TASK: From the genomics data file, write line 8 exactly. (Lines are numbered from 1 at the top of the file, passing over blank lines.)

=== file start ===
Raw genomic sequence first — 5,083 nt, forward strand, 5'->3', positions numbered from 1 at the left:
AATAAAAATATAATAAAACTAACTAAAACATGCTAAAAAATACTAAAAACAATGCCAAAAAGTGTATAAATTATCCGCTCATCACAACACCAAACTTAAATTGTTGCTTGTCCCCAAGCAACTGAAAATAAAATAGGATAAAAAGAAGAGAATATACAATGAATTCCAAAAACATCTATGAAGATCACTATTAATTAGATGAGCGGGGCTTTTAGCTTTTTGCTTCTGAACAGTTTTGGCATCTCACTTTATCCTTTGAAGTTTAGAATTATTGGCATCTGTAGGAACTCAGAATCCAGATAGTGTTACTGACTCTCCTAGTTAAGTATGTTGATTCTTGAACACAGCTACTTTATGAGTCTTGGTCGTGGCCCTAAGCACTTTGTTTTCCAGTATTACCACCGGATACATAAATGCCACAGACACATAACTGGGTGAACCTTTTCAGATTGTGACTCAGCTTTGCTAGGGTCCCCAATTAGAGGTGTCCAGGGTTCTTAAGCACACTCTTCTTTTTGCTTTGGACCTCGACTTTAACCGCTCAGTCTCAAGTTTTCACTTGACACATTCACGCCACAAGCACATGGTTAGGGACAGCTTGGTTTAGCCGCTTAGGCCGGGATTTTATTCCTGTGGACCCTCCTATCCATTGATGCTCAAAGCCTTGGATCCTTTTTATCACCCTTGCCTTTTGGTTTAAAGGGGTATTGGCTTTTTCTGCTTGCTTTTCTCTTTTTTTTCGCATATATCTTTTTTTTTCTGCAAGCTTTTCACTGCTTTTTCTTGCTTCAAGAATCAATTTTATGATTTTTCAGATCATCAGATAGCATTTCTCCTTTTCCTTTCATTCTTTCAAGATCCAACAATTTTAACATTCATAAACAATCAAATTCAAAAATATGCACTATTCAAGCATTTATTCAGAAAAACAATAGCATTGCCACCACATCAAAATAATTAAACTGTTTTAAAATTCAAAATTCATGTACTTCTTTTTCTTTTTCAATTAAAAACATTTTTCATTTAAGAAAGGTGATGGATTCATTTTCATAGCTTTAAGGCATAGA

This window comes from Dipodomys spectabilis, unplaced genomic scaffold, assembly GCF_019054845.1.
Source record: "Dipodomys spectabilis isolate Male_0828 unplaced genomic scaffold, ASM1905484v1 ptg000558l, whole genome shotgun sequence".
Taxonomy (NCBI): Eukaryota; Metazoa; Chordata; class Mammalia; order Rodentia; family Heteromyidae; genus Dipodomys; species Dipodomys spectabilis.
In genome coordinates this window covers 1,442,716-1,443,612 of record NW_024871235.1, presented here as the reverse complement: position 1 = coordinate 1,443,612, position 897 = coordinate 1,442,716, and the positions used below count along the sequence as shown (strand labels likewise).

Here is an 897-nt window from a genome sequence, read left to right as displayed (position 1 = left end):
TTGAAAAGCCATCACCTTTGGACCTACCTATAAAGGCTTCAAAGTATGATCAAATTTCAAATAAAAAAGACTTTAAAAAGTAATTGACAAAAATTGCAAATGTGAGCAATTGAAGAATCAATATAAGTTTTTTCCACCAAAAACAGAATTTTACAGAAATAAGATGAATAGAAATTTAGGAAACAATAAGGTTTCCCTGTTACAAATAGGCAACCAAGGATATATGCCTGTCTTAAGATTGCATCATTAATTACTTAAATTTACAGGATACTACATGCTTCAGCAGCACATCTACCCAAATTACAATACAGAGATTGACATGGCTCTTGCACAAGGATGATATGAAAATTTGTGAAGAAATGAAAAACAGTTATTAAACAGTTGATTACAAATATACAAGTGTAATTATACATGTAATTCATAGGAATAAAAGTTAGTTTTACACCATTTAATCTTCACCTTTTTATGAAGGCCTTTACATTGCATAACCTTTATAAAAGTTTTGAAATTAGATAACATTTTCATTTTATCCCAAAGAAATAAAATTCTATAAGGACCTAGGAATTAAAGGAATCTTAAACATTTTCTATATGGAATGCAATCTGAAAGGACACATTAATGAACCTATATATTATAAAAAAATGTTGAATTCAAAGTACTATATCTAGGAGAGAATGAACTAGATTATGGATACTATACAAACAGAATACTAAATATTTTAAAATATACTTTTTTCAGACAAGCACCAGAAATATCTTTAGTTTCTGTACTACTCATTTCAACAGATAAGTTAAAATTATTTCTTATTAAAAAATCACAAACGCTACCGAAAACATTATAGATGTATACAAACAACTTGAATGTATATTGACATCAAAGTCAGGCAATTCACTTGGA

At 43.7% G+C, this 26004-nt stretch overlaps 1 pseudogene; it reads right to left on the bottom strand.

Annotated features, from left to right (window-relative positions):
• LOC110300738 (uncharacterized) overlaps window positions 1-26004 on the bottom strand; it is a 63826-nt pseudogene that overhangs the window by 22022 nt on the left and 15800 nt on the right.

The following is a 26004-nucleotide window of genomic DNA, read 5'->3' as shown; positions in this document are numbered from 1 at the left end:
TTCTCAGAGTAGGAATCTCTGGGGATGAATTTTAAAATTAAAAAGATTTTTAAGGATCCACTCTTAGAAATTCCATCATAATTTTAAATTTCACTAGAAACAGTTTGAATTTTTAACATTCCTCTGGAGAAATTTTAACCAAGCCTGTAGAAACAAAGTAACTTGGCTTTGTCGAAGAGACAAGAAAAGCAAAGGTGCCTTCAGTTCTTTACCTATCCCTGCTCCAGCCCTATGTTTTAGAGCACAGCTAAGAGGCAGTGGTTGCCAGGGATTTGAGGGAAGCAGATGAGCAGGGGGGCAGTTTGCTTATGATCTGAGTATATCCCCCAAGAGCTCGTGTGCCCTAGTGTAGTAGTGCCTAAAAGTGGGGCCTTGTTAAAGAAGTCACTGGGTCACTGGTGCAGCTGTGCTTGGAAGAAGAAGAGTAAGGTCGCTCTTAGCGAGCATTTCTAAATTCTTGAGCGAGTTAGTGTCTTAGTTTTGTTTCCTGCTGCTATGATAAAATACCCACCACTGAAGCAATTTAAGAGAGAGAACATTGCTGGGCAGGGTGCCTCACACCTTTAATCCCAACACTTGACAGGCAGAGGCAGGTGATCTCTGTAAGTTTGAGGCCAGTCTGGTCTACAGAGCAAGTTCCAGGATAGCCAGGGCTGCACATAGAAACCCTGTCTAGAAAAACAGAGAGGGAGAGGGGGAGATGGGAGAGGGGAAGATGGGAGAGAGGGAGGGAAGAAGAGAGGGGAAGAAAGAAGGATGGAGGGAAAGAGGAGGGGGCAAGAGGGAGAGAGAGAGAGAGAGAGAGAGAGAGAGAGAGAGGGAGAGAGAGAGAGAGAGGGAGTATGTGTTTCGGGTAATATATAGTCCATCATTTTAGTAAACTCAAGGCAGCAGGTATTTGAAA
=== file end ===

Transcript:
TTGAAAAGCCATCACCTTTGGACCTACCTATAAAGGCTTCAAAGTATGATCAAATTTCAAATAAAAAAGACTTTAAAAAGTAATTGACAAAAATTGCAAATGTGAGCAATTGAAGAATCAATATAAGTTTTTTCCACCAAAAACAGAATTTTACAGAAATAAGATGAATAGAAATTTAGGAAACAATAAGGTTTCCCTGTTACAAATAGGCAACCAAGGATATATGCCTGTCTTAAGATTGCATCATTAATTACTTAAATTTACAGGATACTACATGCTTCAGCAGCACATCTACCCAAATTACAATACAGAGATTGACATGGCTCTTGCACAAGGATGATATGAAAATTTGTGAAGAAATGAAAAACAGTTATTAAACAGTTGATTACAAATATACAAGTGTAATTATACATGTAATTCATAGGAATAAAAGTTAGTTTTACACCATTTAATCTTCACCTTTTTATGAAGGCCTTTACATTGCATAACCTTTATAAAAGTTTTGAAATTAGATAACATTTTCATTTTATCCCAAAGAAATAAAATTCTATAAGGACCTAGGAATTAAAGGAATCTTAAACATTTTCTATATGGAATGCAATCTGAAAGGACACATTAATGAACCTATATATTATAAAAAAATGTTGAATTCAAAGTACTATATCTAGGAGAGAATGAACTAGATTATGGATACTATACAAACAGAATACTAAATATTTTAAAATATACTTTTTTCAGACAAGCACCAGAAATATCTTTAGTTTCTGTACTACTCATTTCAACAGATAAGTTAAAATTATTTCTTATTAAAAAATCACAAACGCTACCGAAAACATTATAGATGTATACAAACAACTTGAATGTATATTGACATCAAAGTCAGGCAATTCACTTGGA